Educating girls in science
Girls in Kenya use science to change their communities
When I was growing up I believed that science was difficult because all my classmates told me so. It was only when my chemistry teacher told my dad about my talent in science that I moved from home science class to chemistry class. This was the beginning of my learning encounter with chemistry, which led to an advanced degree and a career in teaching. More than 20 years later, I am now part of a team bringing together over 100 girls in Kwale County, Kenya, to talk about how they are bringing solutions to their communities based on their experiences with science.
Rechal Adam is one of these girls. She is confident, a good communicator and has taken a leading role in her school’s science club to make life better for those around her. Together with other science club members and their teacher’s support, they have taken part in a community-initiated project that is taking science beyond the classroom.
Through interviews with community members, Rechal and her peers found that many of the homes do not have toilets. When it rains, the surface water gets contaminated, and this is the same water that some people drink. Rechal, and her friends, found that cholera, diarrhea and dehydration are common sicknesses in their community. According to the Sustainable Development Goal (SDG) 6, at least 1.8 billion people globally use a source of drinking water that is fecally contaminated, and each day, nearly 1,000 children die due to preventable water and sanitation-related diarrhoeal diseases.
These girls are part of the Educating Girls in Science (EGIS) project, which is supported by the Intel Foundation and Aga Khan Foundation USA and implemented by the Aga Khan Academy Mombasa. EGIS has trained girls in science clubs to use classroom science to respond to issues within their communities. Its purpose is to encourage positive changes in attitude towards girls taking science subjects and to showcase science as a life skill to improve the quality of life.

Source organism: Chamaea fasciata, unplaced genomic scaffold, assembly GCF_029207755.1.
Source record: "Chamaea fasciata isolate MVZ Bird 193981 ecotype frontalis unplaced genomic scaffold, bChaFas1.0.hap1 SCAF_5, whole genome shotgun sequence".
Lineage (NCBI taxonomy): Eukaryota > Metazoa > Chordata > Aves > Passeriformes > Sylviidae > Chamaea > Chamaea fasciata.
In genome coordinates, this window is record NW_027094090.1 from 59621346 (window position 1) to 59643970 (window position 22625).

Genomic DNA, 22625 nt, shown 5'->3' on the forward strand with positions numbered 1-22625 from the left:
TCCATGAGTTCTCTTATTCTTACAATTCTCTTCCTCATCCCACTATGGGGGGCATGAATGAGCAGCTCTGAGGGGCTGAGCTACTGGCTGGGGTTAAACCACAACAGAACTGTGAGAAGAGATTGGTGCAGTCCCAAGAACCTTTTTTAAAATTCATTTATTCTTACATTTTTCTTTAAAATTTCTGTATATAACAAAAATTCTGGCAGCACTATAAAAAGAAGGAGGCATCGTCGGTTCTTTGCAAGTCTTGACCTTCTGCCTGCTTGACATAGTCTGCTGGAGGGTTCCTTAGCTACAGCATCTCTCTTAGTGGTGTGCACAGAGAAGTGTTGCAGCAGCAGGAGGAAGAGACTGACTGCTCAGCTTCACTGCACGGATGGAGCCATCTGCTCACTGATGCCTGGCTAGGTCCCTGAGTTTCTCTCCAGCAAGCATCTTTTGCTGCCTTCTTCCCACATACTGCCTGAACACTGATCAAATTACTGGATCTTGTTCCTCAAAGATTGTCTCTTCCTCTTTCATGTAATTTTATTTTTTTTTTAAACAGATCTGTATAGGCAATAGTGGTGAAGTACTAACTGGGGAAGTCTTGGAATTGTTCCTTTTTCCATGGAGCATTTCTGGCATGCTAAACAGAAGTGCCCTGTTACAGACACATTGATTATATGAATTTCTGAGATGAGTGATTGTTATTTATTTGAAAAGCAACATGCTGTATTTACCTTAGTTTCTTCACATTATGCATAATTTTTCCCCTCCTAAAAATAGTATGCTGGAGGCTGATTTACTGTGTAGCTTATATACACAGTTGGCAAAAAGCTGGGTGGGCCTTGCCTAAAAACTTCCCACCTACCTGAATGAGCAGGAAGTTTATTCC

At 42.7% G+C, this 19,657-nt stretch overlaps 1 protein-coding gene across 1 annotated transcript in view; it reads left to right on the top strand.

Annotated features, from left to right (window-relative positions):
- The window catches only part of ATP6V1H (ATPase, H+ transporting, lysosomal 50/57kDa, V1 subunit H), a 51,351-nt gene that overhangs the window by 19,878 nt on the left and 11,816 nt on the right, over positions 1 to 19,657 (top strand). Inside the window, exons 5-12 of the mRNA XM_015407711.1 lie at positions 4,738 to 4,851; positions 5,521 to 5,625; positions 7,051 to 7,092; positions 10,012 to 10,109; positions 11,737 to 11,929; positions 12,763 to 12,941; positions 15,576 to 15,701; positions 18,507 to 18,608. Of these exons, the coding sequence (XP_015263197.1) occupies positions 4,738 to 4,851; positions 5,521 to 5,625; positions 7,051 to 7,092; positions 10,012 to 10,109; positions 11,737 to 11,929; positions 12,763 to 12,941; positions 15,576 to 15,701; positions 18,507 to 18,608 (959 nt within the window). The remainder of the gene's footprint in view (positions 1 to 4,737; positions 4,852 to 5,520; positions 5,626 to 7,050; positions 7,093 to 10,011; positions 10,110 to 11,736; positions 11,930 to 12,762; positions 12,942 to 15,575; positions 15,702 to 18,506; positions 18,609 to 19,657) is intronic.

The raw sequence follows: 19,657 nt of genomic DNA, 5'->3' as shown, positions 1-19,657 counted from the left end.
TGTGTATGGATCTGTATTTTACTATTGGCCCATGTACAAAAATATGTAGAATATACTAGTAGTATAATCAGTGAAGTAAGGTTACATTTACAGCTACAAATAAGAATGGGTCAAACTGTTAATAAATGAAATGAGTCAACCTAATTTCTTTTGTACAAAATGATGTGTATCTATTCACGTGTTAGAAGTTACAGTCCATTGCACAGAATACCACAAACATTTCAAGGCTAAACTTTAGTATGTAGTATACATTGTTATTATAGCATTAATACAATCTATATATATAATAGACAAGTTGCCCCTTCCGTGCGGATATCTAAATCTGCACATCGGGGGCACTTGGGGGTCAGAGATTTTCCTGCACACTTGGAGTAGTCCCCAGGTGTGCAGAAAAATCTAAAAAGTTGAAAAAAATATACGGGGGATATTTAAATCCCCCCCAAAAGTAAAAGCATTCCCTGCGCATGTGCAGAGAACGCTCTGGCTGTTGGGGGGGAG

Rechal, together with the science club members, have suggested the use of biosand filters as a way to clean the water, reduce gastrointestinal diseases and create awareness. They reflect in their proposal that “although this may not solve the water crisis in the Jego community, it can become part of a comprehensive public health policy to restore the fundamental right to clean water.” The water filter has gone through progressive improvement after presentation to their peers and science teachers. The hope is that eventually it will provide members with a means of accessing clean drinking water.
As a student, I understood the science taught in the classroom but I silently struggled to link many of the topics with everyday experiences outside the class. EGIS girls, Lindsey Chanzera and Shufaa Salim (Fig 1), among 63 other science club members of Matuga Girls High School, are making strong connections between classroom learning and improving the quality of life. They came together to figure out how to deal with the smell from leftover food in their school and suggested the breakdown of organic matter in the absence of oxygen to produce biogas.
With the support of their teacher Mr. Rajab Tsuma, their solution was an innovative mini biogas plant using locally available material. While exploring the issue, the girls realized that biogas is a good alternative to fuel and could be a solution in rural areas where electricity is not available. They found out that different types of animal waste have been used as biogas in other parts of Kenya.
This solution is one way of addressing a large global issue. Over 1.2 billion people – one in five people of the world’s population – do not have access to electricity, according to research around SDG 7. The majority are concentrated in a dozen countries in Africa and Asia.
Through EGIS, the Aga Khan Academy Mombasa has been working with the Ministry of Education Science and Technology (MoEST), Kenya Institute of Curriculum Development (KICD), the Centre for Mathematics, Science and Technology in Africa (CEMASTEA), and science teachers to develop materials and train 41 male and 24 female teachers in inquiry approaches in science pedagogy as well as make it more relevant to the experiences girls go through in their daily lives. The 24 community-based projects undertaken by the girls are enabling them to acquire recommended competencies by KICD, including critical and creative thinking, problem solving, decision making, and communicating effectively, among others. The EGIS team continues to meet these girls and their science teachers, to create a forum to expand knowledge and skills and change attitudes and values.
Contributed by : Lucy Mwandawiro, is an International Baccalaureate (IB) Chemistry teacher and EGIS Project Coordinator at The Aga Khan Academy Mombasa.